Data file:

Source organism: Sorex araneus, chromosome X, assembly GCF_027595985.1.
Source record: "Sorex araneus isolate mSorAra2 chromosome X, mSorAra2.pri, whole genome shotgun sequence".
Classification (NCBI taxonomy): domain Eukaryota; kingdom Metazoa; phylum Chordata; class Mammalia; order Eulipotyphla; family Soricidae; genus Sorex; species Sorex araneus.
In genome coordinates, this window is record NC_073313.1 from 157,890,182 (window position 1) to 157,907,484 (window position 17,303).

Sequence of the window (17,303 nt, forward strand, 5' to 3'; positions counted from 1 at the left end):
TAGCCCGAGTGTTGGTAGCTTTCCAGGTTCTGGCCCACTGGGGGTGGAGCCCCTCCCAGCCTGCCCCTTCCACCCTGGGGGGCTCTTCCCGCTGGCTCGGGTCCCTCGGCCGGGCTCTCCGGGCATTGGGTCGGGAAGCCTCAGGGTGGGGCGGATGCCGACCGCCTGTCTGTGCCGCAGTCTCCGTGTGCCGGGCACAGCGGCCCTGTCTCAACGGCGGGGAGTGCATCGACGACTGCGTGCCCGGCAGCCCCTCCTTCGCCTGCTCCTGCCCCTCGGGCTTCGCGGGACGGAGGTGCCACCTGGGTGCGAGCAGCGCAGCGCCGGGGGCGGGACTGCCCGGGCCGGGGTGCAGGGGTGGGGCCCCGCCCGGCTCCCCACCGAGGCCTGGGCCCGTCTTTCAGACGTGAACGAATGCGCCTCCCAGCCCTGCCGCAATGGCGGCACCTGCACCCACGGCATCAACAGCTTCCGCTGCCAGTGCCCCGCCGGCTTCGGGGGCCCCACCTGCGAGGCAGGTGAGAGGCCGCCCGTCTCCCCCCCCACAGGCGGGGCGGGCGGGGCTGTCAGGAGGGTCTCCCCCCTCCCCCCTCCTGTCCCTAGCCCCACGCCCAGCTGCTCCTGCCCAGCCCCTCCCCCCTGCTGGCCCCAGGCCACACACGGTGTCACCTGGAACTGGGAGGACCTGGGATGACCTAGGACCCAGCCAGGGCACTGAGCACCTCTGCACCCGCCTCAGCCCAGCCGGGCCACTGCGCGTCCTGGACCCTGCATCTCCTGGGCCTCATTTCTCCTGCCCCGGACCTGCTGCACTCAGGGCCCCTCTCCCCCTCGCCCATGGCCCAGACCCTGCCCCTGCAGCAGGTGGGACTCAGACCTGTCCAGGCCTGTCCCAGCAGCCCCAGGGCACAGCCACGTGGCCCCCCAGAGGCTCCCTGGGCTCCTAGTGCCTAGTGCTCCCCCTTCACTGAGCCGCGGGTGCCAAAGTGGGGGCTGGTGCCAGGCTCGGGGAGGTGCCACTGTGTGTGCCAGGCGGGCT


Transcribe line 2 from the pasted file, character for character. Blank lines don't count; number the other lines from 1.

Source record: "Sorex araneus isolate mSorAra2 chromosome X, mSorAra2.pri, whole genome shotgun sequence".